Changing times and changing agendas make ever-increasing demands on both teachers and administrators. Today’s realities include staff downsizing, a crowded curriculum, increasing accountability, budget cuts and fiscal responsibility. Moreover, with dysfunctional families, loss of community and the barrage of electronic gadgetry screaming for the attention of our youth, educators are challenged today more than ever. Meanwhile, we are asked to do more and more with fewer and fewer resources. All this can have a tremendous negative impact upon a teacher’s life, resulting in a host of ailments and robbing us of what our jobs are supposed to be—an interesting and rewarding career.
While classroom management, effective teaching strategies, professional development and a good work ethic are extremely important in becoming an effective teacher, taking care of oneself is the first step in achieving that end. While we may be sometimes powerless in controlling the educational agenda, let us not allow the barrage of stressors to exact its toll on our mental and physical health.
Take the case of one educator, as an example. He can represent any one of us if we are not careful in looking after ourselves. The following is a fictional account of his story in a nutshell.
Joseph Stressoff had been looking forward to his retirement for some time. Having battled nearly every imaginable educational issue, Joe wanted out after 33 years as an administrator.
The past several years at Dire Straits Academy had been particularly challenging for Stressoff. The daily stresses he had faced at his former school, Agony Collegiate, were pale compared with what he experienced at Dire Straits. At this school Joe faced a multitude of problems: disruptive students, a dwindling staff, program cutbacks, public criticism, declining achievement scores, bomb threats, cyberbullying, and a host of other social and discipline issues. Meanwhile there were ever increasing demands from all stakeholders to deliver more with less. In recent years, Stressoff had noticed a sharp decline in his overall health. Because he had given so much of his time and energy trying to make the system work, he hadn’t taken care of himself. Many times during his career, Joe’s wife was convinced that he was married to his job, as he spent endless hours at the school away from her and the kids. And all those meetings… she wondered was it all worth it? You see, Joe was a worrier and cared so much about everyone, and yes, wanted to solve everyone’s problem. He was convinced that burning the midnight oil was the only way to “get it all done.” He had developed high blood pressure, frightening cholesterol levels, a nagging ulcer, psoriasis, insomnia, low self esteem, a negative outlook and chronic depression. In short, Joe was a broken man. Now that the big day was here, he wondered if he had anything left to retire to. In his concluding remarks at his retirement speech, Joe had this to say:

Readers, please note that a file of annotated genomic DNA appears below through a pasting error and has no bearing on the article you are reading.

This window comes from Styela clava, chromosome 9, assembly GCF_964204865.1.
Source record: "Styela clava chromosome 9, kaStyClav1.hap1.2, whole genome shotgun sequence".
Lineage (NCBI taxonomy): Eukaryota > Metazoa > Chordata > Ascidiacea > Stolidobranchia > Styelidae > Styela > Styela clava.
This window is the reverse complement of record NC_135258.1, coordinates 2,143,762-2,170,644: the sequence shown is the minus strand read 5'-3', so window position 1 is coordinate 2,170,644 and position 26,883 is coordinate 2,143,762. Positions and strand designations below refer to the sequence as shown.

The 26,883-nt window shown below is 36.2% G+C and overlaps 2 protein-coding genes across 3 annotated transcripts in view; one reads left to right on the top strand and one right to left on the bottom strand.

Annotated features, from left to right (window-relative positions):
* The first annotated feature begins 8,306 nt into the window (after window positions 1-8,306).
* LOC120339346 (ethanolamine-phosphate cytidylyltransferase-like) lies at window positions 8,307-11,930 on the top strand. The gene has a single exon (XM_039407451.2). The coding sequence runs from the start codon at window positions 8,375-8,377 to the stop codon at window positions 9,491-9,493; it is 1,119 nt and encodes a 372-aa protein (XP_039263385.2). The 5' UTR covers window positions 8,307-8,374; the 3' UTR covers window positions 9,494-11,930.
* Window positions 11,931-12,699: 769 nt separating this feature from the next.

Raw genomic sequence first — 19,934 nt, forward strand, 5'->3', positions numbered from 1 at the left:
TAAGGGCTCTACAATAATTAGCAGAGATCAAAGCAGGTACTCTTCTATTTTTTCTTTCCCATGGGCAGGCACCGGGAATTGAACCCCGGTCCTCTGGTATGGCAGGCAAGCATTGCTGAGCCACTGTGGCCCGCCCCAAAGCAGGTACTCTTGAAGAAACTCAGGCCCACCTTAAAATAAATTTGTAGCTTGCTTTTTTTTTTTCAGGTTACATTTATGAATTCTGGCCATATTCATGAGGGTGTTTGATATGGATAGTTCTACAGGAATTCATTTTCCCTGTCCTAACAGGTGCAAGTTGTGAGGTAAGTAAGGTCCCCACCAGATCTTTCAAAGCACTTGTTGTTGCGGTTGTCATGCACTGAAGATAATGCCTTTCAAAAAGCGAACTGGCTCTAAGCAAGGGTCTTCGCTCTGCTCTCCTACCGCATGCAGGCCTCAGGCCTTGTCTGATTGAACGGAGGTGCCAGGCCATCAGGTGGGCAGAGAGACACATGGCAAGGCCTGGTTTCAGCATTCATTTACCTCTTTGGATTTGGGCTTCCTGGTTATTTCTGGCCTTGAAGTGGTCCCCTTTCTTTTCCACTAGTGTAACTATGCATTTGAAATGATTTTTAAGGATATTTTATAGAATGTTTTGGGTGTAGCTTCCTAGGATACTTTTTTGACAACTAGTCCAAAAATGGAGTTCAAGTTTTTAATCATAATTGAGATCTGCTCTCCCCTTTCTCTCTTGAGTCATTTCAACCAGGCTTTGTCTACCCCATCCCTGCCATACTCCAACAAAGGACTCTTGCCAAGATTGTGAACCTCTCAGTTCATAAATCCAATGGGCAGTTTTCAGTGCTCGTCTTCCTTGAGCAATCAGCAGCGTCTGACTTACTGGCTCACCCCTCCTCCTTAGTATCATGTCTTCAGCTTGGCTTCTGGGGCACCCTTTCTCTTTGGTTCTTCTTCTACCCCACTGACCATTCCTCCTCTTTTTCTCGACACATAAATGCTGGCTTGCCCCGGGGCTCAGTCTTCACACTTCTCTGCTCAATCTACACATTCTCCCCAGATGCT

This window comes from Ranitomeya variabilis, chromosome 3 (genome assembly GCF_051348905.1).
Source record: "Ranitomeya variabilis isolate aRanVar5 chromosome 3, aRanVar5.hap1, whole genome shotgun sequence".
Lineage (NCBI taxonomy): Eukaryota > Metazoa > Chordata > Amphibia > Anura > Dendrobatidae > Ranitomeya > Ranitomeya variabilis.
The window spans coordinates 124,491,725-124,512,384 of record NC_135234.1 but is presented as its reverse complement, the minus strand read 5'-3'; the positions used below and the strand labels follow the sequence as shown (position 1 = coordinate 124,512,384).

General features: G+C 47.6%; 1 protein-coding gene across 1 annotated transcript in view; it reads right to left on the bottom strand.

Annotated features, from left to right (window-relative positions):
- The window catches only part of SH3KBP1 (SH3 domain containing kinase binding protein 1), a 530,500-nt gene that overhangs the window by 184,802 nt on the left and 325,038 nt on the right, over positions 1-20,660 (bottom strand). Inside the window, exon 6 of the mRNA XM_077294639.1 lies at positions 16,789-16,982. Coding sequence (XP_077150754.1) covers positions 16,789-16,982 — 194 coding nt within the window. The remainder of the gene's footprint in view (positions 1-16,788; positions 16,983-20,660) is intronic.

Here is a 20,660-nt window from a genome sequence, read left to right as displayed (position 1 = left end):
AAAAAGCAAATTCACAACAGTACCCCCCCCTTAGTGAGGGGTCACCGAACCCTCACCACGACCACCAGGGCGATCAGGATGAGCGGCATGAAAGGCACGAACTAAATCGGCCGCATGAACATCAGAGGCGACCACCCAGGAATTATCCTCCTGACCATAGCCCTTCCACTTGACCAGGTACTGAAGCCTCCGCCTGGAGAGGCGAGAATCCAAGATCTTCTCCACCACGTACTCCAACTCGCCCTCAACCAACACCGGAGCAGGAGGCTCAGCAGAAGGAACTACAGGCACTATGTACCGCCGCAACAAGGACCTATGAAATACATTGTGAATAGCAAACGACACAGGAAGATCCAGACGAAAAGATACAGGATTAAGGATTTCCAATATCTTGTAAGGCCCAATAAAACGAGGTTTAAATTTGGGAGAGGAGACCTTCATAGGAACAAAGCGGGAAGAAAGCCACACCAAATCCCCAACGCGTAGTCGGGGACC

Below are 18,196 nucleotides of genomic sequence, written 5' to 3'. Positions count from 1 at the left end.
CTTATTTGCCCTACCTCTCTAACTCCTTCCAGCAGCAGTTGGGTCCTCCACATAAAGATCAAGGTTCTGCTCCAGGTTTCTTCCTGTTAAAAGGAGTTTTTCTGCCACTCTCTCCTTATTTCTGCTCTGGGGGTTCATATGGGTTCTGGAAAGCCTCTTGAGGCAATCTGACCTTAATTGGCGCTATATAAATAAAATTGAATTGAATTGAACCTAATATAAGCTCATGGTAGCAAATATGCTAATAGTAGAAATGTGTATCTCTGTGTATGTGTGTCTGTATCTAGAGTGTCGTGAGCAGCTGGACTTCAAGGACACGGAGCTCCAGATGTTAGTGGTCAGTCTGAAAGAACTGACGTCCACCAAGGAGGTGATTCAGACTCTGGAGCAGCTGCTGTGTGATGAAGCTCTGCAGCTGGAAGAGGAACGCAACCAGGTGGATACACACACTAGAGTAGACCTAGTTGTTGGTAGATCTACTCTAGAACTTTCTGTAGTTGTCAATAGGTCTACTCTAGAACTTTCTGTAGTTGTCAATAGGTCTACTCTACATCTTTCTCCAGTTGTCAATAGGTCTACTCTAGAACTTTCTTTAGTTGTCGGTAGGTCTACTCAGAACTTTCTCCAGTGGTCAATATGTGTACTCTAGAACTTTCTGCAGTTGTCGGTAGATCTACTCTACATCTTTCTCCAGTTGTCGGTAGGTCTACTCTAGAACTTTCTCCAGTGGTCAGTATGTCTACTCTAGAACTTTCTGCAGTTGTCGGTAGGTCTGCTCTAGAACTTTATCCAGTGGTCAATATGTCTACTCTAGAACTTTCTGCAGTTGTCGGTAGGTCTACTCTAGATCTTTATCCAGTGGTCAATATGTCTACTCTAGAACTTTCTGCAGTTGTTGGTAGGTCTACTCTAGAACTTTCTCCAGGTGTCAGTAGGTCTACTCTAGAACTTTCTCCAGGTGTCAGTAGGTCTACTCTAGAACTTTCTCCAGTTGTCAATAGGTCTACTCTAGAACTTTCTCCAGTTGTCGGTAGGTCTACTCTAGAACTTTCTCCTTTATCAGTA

If I had my job to do over
I’d dare to make more
Mistakes next time
I would limber up
I would be more easy going than
I have been this trip.
I would take fewer
I would take more chances
I would take more trips
I would climb more mountains
And swim more rivers
Watch more sunsets
And spend less time at the office.
I would perhaps have
More actual troubles but I’d
Have fewer imaginary ones.
You see, I was one of those
People who lived sensibly and
Sanely hour after hour,
and day after day
and hardly ever smiled
because I worried too much.
Oh, I’ve had my moments
And if I had to do it all over again,
I would have more of them.
In fact, I try to have
One after another,
Instead of living so many years
Ahead of each day.
I was one of those people
Who would never go anywhere
Without my laptop,
A cellphone and a “to do list.”
If I had it to do it over again,
I would travel lighter next time
I would speak more from the heart
Leave the problems at school
Spend more time with the family
Limber up and have fun
Slow down and smell the roses
And take better care of myself.
It’s very tempting at times to be like Joe Stressoff. Teachers, by the very nature of their professions are caring people. Consequently we can be so engrossed in “getting the job done” we neglect our health and before we know it, we are coming down with a major illness.
I fought hard during my career to not be like Joe Stressoff. I tried to set realistic goals, I cherished my breaks, I took things less personally and I knew my limitations. But most importantly, I tried to find a balance in my career because I believed that a rich and varied private life is so critically important in order to complement the public one. I found that when you allow your work to be your whole life, then your health will suffer in more ways than one.
The old saying “an once of prevention is worth a pound of cure” certainly holds true regarding looking after ourselves so that we have the wherewithal to take care of the business of educating our most precious resource—our youth and the leaders of tomorrow.
ABOUT THE AUTHOR
Hector M. Earle
Hector M. Earle is a retired teacher/principal from schools in Newfoundland and Alberta. He is the author of the book, Death of a Race (DRC Publishing, St. John’s, NL).
This article is from Canadian Teacher Magazine’s Nov/Dec 2011 issue.